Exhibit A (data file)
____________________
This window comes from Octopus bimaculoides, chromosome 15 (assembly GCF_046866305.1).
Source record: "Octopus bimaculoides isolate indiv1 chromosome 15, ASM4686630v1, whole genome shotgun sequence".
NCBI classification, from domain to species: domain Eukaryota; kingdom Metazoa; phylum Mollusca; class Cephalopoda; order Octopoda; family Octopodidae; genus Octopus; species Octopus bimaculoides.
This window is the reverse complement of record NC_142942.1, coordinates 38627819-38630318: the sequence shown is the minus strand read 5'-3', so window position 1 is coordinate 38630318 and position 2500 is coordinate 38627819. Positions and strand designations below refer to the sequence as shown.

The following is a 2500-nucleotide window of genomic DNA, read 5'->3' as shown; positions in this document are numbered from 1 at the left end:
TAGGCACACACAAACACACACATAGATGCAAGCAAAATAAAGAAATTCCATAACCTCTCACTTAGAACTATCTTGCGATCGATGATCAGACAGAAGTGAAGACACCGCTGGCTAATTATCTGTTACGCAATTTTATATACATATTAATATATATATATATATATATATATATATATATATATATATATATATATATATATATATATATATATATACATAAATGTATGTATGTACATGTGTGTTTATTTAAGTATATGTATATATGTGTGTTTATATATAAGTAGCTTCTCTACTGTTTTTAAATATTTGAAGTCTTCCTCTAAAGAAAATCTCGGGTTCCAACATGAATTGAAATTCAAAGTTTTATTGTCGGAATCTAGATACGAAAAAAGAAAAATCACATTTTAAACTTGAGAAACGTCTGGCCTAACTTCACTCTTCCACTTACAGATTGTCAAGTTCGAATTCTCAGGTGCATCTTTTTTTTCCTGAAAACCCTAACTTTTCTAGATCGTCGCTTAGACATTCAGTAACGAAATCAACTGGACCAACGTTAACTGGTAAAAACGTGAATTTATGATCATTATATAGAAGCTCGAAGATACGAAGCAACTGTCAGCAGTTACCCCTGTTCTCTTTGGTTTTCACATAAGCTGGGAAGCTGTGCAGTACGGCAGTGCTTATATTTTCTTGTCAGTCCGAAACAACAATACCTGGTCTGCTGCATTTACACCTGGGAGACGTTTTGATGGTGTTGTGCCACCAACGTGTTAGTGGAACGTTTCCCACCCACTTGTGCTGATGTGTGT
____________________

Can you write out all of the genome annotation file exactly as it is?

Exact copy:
This window comes from Octopus bimaculoides, chromosome 15 (assembly GCF_046866305.1).
Source record: "Octopus bimaculoides isolate indiv1 chromosome 15, ASM4686630v1, whole genome shotgun sequence".
NCBI classification, from domain to species: domain Eukaryota; kingdom Metazoa; phylum Mollusca; class Cephalopoda; order Octopoda; family Octopodidae; genus Octopus; species Octopus bimaculoides.
This window is the reverse complement of record NC_142942.1, coordinates 38627819-38630318: the sequence shown is the minus strand read 5'-3', so window position 1 is coordinate 38630318 and position 2500 is coordinate 38627819. Positions and strand designations below refer to the sequence as shown.

The following is a 2500-nucleotide window of genomic DNA, read 5'->3' as shown; positions in this document are numbered from 1 at the left end:
TAGGCACACACAAACACACACATAGATGCAAGCAAAATAAAGAAATTCCATAACCTCTCACTTAGAACTATCTTGCGATCGATGATCAGACAGAAGTGAAGACACCGCTGGCTAATTATCTGTTACGCAATTTTATATACATATTAATATATATATATATATATATATATATATATATATATATATATATATATATATATATATATATATATATACATAAATGTATGTATGTACATGTGTGTTTATTTAAGTATATGTATATATGTGTGTTTATATATAAGTAGCTTCTCTACTGTTTTTAAATATTTGAAGTCTTCCTCTAAAGAAAATCTCGGGTTCCAACATGAATTGAAATTCAAAGTTTTATTGTCGGAATCTAGATACGAAAAAAGAAAAATCACATTTTAAACTTGAGAAACGTCTGGCCTAACTTCACTCTTCCACTTACAGATTGTCAAGTTCGAATTCTCAGGTGCATCTTTTTTTTCCTGAAAACCCTAACTTTTCTAGATCGTCGCTTAGACATTCAGTAACGAAATCAACTGGACCAACGTTAACTGGTAAAAACGTGAATTTATGATCATTATATAGAAGCTCGAAGATACGAAGCAACTGTCAGCAGTTACCCCTGTTCTCTTTGGTTTTCACATAAGCTGGGAAGCTGTGCAGTACGGCAGTGCTTATATTTTCTTGTCAGTCCGAAACAACAATACCTGGTCTGCTGCATTTACACCTGGGAGACGTTTTGATGGTGTTGTGCCACCAACGTGTTAGTGGAACGTTTCCCACCCACTTGTGCTGATGTGTGT